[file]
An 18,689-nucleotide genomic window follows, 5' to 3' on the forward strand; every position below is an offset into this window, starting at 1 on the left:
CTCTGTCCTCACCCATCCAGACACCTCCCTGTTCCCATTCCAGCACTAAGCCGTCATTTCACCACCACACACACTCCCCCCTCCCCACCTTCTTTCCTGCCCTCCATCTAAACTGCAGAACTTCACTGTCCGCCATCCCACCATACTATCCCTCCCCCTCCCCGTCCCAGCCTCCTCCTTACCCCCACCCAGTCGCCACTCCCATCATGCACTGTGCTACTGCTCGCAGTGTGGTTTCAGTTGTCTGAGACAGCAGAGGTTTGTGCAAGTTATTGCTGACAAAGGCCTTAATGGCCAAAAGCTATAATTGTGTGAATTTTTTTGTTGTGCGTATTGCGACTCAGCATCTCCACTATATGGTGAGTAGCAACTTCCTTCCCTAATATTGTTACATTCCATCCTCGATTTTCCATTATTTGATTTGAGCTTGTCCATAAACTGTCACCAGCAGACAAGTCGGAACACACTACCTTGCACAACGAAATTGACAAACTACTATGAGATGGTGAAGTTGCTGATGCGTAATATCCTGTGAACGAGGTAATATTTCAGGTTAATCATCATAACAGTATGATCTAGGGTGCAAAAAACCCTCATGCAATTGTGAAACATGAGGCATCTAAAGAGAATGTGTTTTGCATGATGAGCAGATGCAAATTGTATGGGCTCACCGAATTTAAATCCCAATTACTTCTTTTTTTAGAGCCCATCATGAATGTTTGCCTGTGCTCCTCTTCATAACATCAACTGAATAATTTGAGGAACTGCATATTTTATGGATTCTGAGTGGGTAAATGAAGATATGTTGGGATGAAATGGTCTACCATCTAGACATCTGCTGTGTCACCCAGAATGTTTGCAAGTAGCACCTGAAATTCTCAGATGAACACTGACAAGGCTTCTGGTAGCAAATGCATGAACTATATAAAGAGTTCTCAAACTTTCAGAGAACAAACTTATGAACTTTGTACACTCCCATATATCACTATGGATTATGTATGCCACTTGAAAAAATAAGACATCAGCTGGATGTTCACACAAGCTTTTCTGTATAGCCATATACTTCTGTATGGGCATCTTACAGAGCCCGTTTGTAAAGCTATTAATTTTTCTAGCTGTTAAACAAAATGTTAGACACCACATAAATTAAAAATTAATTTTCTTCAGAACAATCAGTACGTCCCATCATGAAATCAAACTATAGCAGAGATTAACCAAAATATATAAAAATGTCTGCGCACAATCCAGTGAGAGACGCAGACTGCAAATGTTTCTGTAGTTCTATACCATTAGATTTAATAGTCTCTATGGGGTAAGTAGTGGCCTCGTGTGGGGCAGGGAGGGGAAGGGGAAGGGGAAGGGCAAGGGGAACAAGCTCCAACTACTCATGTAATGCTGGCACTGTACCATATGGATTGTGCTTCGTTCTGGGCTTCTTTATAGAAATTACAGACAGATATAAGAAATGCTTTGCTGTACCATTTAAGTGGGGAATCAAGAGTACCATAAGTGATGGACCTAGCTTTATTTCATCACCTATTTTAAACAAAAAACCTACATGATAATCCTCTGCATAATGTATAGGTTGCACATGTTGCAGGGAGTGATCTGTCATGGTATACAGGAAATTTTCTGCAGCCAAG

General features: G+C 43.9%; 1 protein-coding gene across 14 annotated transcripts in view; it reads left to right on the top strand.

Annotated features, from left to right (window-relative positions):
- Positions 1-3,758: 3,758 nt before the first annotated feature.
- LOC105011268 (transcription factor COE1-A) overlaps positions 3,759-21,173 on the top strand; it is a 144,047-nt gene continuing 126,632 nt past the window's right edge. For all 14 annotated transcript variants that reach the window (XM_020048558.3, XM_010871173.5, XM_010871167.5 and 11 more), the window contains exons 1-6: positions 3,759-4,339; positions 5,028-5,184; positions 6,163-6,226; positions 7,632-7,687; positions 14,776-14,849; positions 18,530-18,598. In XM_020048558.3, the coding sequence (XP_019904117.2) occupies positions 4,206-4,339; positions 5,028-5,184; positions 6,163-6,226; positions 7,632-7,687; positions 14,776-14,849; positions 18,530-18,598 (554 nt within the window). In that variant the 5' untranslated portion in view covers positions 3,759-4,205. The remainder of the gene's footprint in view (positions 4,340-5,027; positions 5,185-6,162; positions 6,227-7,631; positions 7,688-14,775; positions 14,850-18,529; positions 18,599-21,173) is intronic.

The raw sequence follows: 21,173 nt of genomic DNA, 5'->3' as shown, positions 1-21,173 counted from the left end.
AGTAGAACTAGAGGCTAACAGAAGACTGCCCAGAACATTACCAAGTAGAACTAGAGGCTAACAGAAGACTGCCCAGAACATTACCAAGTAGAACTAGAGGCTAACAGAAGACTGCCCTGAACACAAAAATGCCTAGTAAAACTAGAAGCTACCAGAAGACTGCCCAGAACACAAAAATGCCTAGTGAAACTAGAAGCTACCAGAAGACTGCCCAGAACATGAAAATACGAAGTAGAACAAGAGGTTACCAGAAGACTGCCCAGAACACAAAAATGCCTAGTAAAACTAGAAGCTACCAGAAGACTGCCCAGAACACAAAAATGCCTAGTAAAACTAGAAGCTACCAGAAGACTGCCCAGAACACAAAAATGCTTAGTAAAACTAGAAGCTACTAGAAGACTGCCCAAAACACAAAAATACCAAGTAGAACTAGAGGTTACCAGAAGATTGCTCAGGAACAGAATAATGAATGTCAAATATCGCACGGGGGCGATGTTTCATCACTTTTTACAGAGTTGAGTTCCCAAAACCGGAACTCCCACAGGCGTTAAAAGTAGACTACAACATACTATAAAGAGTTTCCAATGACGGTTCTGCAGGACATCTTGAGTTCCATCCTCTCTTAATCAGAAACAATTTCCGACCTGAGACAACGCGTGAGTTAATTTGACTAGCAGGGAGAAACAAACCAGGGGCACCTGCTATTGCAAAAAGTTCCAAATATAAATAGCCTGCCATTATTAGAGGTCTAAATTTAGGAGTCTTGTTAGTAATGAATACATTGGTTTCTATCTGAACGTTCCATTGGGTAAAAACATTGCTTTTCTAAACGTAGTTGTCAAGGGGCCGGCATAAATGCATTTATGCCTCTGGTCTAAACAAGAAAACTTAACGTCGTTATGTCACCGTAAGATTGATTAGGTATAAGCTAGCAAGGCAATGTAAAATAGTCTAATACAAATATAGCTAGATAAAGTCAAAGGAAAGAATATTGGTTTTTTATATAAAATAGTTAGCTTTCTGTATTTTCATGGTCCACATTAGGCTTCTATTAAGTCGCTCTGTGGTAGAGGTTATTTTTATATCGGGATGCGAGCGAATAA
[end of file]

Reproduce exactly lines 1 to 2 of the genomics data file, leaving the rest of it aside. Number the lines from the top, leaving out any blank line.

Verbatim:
An 18,689-nucleotide genomic window follows, 5' to 3' on the forward strand; every position below is an offset into this window, starting at 1 on the left:
CTCTGTCCTCACCCATCCAGACACCTCCCTGTTCCCATTCCAGCACTAAGCCGTCATTTCACCACCACACACACTCCCCCCTCCCCACCTTCTTTCCTGCCCTCCATCTAAACTGCAGAACTTCACTGTCCGCCATCCCACCATACTATCCCTCCCCCTCCCCGTCCCAGCCTCCTCCTTACCCCCACCCAGTCGCCACTCCCATCATGCACTGTGCTACTGCTCGCAGTGTGGTTTCAGTTGTCTGAGACAGCAGAGGTTTGTGCAAGTTATTGCTGACAAAGGCCTTAATGGCCAAAAGCTATAATTGTGTGAATTTTTTTGTTGTGCGTATTGCGACTCAGCATCTCCACTATATGGTGAGTAGCAACTTCCTTCCCTAATATTGTTACATTCCATCCTCGATTTTCCATTATTTGATTTGAGCTTGTCCATAAACTGTCACCAGCAGACAAGTCGGAACACACTACCTTGCACAACGAAATTGACAAACTACTATGAGATGGTGAAGTTGCTGATGCGTAATATCCTGTGAACGAGGTAATATTTCAGGTTAATCATCATAACAGTATGATCTAGGGTGCAAAAAACCCTCATGCAATTGTGAAACATGAGGCATCTAAAGAGAATGTGTTTTGCATGATGAGCAGATGCAAATTGTATGGGCTCACCGAATTTAAATCCCAATTACTTCTTTTTTTAGAGCCCATCATGAATGTTTGCCTGTGCTCCTCTTCATAACATCAACTGAATAATTTGAGGAACTGCATATTTTATGGATTCTGAGTGGGTAAATGAAGATATGTTGGGATGAAATGGTCTACCATCTAGACATCTGCTGTGTCACCCAGAATGTTTGCAAGTAGCACCTGAAATTCTCAGATGAACACTGACAAGGCTTCTGGTAGCAAATGCATGAACTATATAAAGAGTTCTCAAACTTTCAGAGAACAAACTTATGAACTTTGTACACTCCCATATATCACTATGGATTATGTATGCCACTTGAAAAAATAAGACATCAGCTGGATGTTCACACAAGCTTTTCTGTATAGCCATATACTTCTGTATGGGCATCTTACAGAGCCCGTTTGTAAAGCTATTAATTTTTCTAGCTGTTAAACAAAATGTTAGACACCACATAAATTAAAAATTAATTTTCTTCAGAACAATCAGTACGTCCCATCATGAAATCAAACTATAGCAGAGATTAACCAAAATATATAAAAATGTCTGCGCACAATCCAGTGAGAGACGCAGACTGCAAATGTTTCTGTAGTTCTATACCATTAGATTTAATAGTCTCTATGGGGTAAGTAGTGGCCTCGTGTGGGGCAGGGAGGGGAAGGGGAAGGGGAAGGGCAAGGGGAACAAGCTCCAACTACTCATGTAATGCTGGCACTGTACCATATGGATTGTGCTTCGTTCTGGGCTTCTTTATAGAAATTACAGACAGATATAAGAAATGCTTTGCTGTACCATTTAAGTGGGGAATCAAGAGTACCATAAGTGATGGACCTAGCTTTATTTCATCACCTATTTTAAACAAAAAACCTACATGATAATCCTCTGCATAATGTATAGGTTGCACATGTTGCAGGGAGTGATCTGTCATGGTATACAGGAAATTTTCTGCAGCCAAG